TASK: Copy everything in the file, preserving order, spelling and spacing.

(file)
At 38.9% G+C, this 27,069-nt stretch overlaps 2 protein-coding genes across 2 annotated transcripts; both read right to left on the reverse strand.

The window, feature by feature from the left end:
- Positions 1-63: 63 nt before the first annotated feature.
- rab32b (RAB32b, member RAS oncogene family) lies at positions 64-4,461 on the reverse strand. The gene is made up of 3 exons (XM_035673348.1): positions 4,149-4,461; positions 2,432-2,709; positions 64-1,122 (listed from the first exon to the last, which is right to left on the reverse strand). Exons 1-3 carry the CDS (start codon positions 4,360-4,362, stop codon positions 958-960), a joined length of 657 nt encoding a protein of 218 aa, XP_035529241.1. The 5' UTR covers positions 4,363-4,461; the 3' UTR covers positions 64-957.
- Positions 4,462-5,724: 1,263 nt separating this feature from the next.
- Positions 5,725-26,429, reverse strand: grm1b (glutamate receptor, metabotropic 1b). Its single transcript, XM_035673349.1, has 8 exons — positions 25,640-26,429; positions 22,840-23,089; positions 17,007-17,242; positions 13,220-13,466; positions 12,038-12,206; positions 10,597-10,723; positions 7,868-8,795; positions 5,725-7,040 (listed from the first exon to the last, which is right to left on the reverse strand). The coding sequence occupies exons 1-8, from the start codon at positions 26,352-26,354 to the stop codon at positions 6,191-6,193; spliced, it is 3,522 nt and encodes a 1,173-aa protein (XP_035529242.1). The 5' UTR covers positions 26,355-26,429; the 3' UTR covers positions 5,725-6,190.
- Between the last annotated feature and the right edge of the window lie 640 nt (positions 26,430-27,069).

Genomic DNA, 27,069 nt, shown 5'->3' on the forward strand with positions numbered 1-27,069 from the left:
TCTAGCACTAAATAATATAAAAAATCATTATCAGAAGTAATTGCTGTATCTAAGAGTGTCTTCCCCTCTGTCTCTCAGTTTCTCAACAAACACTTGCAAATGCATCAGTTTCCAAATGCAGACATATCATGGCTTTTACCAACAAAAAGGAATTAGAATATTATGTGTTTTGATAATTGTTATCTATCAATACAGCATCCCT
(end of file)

At 38.9% G+C, this 27,069-nt stretch overlaps 2 protein-coding genes across 2 annotated transcripts; both read right to left on the reverse strand.

The window, feature by feature from the left end:
- Positions 1-63: 63 nt before the first annotated feature.
- rab32b (RAB32b, member RAS oncogene family) lies at positions 64-4,461 on the reverse strand. The gene is made up of 3 exons (XM_035673348.1): positions 4,149-4,461; positions 2,432-2,709; positions 64-1,122 (listed from the first exon to the last, which is right to left on the reverse strand). Exons 1-3 carry the CDS (start codon positions 4,360-4,362, stop codon positions 958-960), a joined length of 657 nt encoding a protein of 218 aa, XP_035529241.1. The 5' UTR covers positions 4,363-4,461; the 3' UTR covers positions 64-957.
- Positions 4,462-5,724: 1,263 nt separating this feature from the next.
- Positions 5,725-26,429, reverse strand: grm1b (glutamate receptor, metabotropic 1b). Its single transcript, XM_035673349.1, has 8 exons — positions 25,640-26,429; positions 22,840-23,089; positions 17,007-17,242; positions 13,220-13,466; positions 12,038-12,206; positions 10,597-10,723; positions 7,868-8,795; positions 5,725-7,040 (listed from the first exon to the last, which is right to left on the reverse strand). The coding sequence occupies exons 1-8, from the start codon at positions 26,352-26,354 to the stop codon at positions 6,191-6,193; spliced, it is 3,522 nt and encodes a 1,173-aa protein (XP_035529242.1). The 5' UTR covers positions 26,355-26,429; the 3' UTR covers positions 5,725-6,190.
- Between the last annotated feature and the right edge of the window lie 640 nt (positions 26,430-27,069).

Genomic DNA, 27,069 nt, shown 5'->3' on the forward strand with positions numbered 1-27,069 from the left:
TCTAGCACTAAATAATATAAAAAATCATTATCAGAAGTAATTGCTGTATCTAAGAGTGTCTTCCCCTCTGTCTCTCAGTTTCTCAACAAACACTTGCAAATGCATCAGTTTCCAAATGCAGACATATCATGGCTTTTACCAACAAAAAGGAATTAGAATATTATGTGTTTTGATAATTGTTATCTATCAATACAGCATCCCT